Local Japan: A Great Blend of Rural, Urban, Peace and Convenience in Southern Osaka
Kawachinagano, in the south east of Ōsaka Prefecture, has been my home now for a little over three years. After suffering a couple of redundancies in the UK, I decided it would be a perfect opportunity to pack everything up and move to Japan in order to marry my then girlfriend who is a Kawachinagano native.
It wasn’t an adventure into the complete unknown as I had come over to visit a few times on vacation while I was still living in England. We had been planning my move for a little while so we had already sourced a nice apartment in a quiet spot on the edge of town, but still within walking distance of the station.
One thing I had not really considered, especially given the relative suddenness of my move, was what I would do for work. All I knew was that I was not confident or comfortable being an English teacher. Luckily for me, Kawachinagano was the perfect location to indulge a few passions I hadn’t had much chance to in the past; history and writing.
As a budding history writer, I could hardly ask for a better place to be based. With the sacred Buddhist mountain of Kōyasan to the south; and Kashihara and Asuka, some of the earliest capital cities, to the east, I am spoiled for choice when it comes to writing subjects. Not only that, but Namba, in central Ōsaka, is only 30 minutes by train making travel further afield relatively convenient and inexpensive. However, sitting between two popular spots like Namba and Kōyasan, it means Kawachinagano is almost entirely ignored by travelers.
All of that is really is just the icing on the cake as far as I am concerned. Despite being home to more than 100,000 people, Kawachinagano never feels busy. Tucked into a corner of Ōsaka Prefecture, and bordering Nara and Wakayama Prefectures, much of the city is covered in forested hills and the further south you go, the more sparsely populated it gets. This makes it a great place to explore on foot, a fact that helped me very quickly shed the pounds I gained during my sedentary office days.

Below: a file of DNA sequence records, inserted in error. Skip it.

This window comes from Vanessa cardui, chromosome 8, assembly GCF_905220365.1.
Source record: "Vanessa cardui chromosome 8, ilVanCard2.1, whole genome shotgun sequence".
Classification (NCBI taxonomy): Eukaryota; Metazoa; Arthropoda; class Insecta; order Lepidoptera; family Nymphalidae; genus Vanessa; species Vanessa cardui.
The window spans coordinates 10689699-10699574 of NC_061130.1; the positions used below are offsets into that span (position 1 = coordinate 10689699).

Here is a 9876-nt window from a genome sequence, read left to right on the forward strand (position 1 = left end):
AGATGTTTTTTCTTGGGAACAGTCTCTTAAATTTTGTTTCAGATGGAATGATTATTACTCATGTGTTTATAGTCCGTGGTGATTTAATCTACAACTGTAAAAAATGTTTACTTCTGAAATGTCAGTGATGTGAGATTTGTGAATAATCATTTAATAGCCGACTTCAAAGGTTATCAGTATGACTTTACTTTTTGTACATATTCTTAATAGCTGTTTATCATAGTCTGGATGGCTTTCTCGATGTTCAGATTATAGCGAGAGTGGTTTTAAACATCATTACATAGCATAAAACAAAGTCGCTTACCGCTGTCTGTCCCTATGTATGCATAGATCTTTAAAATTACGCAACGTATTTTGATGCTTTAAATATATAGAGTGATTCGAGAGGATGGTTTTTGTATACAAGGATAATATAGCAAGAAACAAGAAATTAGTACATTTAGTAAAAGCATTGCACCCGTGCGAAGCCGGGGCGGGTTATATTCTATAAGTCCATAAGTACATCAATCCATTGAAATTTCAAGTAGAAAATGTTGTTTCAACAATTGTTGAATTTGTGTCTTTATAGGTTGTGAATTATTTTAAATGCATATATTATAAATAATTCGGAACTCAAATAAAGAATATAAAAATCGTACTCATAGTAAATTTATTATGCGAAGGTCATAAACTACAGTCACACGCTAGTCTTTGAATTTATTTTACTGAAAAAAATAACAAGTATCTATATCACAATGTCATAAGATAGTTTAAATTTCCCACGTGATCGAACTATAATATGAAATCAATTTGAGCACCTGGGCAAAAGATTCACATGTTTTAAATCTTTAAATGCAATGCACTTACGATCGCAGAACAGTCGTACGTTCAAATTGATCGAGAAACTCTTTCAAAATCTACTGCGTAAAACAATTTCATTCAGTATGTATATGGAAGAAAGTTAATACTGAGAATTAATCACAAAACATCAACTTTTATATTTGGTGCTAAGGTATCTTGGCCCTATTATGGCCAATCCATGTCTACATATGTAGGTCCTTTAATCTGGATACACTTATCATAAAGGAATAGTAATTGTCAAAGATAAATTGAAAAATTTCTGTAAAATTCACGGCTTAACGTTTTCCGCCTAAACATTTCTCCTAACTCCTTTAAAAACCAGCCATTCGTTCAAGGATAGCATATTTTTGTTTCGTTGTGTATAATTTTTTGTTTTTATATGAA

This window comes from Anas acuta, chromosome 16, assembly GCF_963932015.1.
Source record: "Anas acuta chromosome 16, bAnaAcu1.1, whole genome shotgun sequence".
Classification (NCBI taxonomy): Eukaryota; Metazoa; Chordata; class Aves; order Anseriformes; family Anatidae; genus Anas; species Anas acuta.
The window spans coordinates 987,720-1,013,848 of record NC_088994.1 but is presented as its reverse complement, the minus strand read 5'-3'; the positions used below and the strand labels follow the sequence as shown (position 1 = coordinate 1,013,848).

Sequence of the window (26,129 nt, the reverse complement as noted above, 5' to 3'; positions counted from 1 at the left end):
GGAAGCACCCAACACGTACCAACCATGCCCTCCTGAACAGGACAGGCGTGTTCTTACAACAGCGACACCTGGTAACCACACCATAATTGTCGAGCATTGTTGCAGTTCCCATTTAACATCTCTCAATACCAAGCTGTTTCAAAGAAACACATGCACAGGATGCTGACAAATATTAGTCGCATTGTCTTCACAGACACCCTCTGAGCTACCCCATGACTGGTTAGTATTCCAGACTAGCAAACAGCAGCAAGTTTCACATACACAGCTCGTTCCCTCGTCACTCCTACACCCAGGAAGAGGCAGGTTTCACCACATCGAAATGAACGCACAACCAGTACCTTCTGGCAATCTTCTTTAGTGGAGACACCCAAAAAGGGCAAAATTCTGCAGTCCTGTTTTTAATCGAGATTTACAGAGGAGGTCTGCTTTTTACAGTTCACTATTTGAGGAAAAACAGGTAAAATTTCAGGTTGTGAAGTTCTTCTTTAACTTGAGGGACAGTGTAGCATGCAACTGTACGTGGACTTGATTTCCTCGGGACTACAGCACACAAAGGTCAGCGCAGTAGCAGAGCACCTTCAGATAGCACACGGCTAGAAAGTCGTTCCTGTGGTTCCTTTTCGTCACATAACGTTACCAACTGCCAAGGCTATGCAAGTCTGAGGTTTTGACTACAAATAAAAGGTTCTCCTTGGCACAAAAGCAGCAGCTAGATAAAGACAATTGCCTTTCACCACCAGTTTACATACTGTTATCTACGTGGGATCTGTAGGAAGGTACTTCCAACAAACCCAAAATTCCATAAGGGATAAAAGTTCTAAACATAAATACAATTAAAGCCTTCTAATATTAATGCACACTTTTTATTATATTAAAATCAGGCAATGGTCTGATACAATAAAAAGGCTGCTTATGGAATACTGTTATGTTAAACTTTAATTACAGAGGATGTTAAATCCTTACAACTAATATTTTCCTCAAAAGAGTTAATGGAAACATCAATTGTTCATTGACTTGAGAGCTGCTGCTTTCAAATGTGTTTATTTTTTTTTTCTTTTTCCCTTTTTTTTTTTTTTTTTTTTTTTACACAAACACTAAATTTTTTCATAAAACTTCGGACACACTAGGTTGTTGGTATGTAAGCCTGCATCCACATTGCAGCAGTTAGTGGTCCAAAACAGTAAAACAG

Most days, I try to get up around 4.30 or 5am so that I can get in a couple of hours of walking before I settle down in front of the computer. For these early morning strolls, I prefer to head to one of the parks dotted around town. My favorite is Teragaike, a small lake towards the north of town. It is quite popular even at that time of day,with dog walkers trekking around the roughly 2km perimeter and elderly folk doing their exercises in the small Plaza of the Four Seasons near the southern entrance.
From time to time, I’ll leave a little later and take the bus further up into the hills and then walk back into town. The road is a relatively busy route into central Nara Prefecture but the scenery along the way is quite lovely. On one side, the ground drops away to reveal clusters of small farms and rice fields before rising again into another heavily wooded hillside.
Along the way, you pass through a couple of small communities. One of these, the village of Kobuka, is where my wife’s parents live. We visit them often for dinner and they have been instrumental in helping me settle in Japan. We have a good laugh despite the language barrier (I’m embarrassed to say that even after 3 years, my Japanese is still very poor) and they have taught me a great deal about local traditions and cooking.
My father-in-law also has his own farm among the nearby valleys so we never leave their house without several bags full of fresh vegetables. I would love to have a small allotment of my own so that I can share some of the growing duties. There are quite a few seemingly abandoned and overgrown plots near my house but it can be all but impossible sometimes, even for the city office, to trace potential owners and find out if they are available.